under a strict social code called feudalism. The ruling class was the
          ealdorman and thanes. There were freeholders, holding their own land and
          other freemen such as tradesmen, craftsmen, merchants and clergy. Below
          that the population consisted of serfs bonded to the lord and his land.
          The king was Aethelred the Unready (Unraed, meaning ill-advised), an
          ineffective but long-reigning king who failed to solve the Danish problem
          and continued paying them to stop them attacking the south of England.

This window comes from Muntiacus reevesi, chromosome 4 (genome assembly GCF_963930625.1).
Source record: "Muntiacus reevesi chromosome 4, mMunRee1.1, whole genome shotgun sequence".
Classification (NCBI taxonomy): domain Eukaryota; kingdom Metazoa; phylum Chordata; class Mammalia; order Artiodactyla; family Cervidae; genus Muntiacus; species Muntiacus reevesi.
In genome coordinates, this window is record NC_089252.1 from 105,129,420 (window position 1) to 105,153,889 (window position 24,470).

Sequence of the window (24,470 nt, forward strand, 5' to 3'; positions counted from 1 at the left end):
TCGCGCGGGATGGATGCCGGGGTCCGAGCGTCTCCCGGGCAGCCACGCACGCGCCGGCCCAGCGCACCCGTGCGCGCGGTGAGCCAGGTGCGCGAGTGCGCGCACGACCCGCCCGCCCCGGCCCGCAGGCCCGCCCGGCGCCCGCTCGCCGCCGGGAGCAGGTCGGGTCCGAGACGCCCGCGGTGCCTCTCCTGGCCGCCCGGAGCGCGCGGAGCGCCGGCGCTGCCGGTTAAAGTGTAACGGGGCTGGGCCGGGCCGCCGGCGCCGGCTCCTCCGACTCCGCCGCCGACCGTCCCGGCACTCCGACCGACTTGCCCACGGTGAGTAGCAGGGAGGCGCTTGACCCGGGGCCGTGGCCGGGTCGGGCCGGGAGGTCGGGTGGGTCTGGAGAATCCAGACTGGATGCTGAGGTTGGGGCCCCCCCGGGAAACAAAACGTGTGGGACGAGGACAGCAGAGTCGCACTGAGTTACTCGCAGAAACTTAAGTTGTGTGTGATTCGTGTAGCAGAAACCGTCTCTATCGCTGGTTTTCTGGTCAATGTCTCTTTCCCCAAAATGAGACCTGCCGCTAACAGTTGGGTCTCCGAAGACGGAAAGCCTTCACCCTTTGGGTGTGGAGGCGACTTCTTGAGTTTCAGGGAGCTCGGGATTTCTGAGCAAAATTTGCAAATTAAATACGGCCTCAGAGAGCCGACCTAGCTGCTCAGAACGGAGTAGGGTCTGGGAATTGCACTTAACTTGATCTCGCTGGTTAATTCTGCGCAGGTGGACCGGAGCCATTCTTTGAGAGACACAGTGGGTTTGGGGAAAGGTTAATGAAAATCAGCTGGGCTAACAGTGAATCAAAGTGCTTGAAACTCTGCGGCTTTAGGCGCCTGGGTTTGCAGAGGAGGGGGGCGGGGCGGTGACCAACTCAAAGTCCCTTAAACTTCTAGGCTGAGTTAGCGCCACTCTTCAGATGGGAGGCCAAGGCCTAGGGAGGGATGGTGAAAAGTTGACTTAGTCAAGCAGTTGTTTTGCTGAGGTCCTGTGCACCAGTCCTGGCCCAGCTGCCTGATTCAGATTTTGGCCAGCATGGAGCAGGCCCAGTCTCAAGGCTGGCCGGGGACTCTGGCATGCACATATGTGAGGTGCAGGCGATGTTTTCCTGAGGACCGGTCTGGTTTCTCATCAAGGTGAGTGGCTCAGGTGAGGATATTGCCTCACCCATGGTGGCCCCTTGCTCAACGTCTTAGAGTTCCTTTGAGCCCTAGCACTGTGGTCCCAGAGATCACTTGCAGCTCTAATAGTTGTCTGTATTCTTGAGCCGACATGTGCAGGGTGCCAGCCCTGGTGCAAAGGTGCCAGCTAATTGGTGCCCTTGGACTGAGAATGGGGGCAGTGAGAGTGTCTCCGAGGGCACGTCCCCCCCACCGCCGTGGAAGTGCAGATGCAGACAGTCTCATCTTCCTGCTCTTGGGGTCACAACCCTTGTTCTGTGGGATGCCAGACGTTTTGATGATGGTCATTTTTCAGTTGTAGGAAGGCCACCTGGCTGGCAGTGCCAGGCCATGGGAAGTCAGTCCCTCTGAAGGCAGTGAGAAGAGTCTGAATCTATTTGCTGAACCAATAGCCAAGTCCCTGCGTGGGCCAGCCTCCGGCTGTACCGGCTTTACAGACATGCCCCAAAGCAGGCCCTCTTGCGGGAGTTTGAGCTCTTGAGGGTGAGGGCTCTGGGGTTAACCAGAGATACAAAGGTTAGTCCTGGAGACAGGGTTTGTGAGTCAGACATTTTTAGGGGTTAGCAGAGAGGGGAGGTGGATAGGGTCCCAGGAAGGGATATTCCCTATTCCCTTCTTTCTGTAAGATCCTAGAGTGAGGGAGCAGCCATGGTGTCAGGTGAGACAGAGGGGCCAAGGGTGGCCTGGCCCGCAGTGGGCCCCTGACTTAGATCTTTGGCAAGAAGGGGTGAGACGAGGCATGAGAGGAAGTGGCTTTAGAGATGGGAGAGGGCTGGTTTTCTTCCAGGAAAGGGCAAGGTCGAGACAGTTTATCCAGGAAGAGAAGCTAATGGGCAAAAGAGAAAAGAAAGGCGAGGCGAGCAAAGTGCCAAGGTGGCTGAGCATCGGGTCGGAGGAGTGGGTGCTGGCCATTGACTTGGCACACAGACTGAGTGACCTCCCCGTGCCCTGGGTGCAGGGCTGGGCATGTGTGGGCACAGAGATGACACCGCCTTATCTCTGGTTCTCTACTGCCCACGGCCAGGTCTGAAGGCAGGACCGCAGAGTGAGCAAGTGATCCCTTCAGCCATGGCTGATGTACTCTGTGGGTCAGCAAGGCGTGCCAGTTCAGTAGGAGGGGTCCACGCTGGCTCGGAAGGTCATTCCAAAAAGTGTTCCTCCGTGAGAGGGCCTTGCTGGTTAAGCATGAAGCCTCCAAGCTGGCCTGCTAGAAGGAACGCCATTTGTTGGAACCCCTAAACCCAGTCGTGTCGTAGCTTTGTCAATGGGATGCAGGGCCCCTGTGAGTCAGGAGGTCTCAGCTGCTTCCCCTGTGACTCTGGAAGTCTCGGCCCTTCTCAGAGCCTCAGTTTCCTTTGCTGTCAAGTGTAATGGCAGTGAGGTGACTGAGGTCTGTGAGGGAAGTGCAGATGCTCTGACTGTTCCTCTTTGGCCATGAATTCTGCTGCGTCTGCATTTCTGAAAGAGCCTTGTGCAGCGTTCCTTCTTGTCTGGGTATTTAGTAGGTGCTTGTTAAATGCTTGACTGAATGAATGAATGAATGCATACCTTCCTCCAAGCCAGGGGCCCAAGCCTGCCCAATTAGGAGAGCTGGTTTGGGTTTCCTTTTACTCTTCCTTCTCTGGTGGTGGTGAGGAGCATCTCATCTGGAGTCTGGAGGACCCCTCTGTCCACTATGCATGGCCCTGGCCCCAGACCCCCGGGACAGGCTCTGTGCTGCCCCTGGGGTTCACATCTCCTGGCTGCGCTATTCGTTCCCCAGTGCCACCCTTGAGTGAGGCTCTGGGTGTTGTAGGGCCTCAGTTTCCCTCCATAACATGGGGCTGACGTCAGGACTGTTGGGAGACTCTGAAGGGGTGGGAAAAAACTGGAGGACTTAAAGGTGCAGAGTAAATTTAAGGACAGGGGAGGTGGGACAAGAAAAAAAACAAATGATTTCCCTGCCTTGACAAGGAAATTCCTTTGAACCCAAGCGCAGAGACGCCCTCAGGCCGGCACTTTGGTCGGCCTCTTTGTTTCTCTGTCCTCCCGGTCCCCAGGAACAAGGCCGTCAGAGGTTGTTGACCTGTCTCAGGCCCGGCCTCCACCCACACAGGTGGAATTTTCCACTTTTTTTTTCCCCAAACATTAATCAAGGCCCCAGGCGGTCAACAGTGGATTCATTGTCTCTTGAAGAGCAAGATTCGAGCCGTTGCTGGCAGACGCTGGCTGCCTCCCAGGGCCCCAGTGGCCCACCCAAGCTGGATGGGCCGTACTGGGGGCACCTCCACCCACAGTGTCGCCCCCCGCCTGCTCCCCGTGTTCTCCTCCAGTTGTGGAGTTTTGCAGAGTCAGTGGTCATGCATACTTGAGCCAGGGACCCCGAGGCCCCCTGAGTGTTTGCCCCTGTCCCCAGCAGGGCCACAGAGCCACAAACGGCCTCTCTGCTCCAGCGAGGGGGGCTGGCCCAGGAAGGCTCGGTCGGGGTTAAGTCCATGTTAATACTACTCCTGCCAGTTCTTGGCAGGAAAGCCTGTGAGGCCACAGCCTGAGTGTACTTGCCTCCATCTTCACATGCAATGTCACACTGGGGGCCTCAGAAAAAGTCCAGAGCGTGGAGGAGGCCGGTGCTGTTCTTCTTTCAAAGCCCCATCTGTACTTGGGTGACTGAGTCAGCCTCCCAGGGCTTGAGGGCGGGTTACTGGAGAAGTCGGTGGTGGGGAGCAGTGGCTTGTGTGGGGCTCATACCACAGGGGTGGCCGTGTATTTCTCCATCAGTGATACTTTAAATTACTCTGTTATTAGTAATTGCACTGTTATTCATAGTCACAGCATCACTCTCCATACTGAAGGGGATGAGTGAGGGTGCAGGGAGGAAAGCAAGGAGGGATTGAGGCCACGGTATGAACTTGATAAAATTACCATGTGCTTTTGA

Aethelred ordered the massacre of the Danes on St Brices Day in 1002. This
          event provoked the invasion of England by King Sweyn and Thorkell the Tall.
          Aethelred fled but later returned.

          Into this world Leofric and Godiva were born. Leofric (Leof-dear, ric=ruler)
          was the third son of Leofwine, ealdorman of the Hwicca. As both his elder
          brothers were killed in battle Leofric succeeded his father, around the year
          in 1024. He describes himself as 'Dux' warlord in 1026. Being a nobleman of
          some note he soon became a close confidante of King Canute and acquired the
          title Earl of Mercia, making him one of the three most powerful men in Saxon
          England. Leofric, worked hard to keep the balance of power in the land,
          defending Edward the Confessor against the plots of the powerful Earl
          Godwin.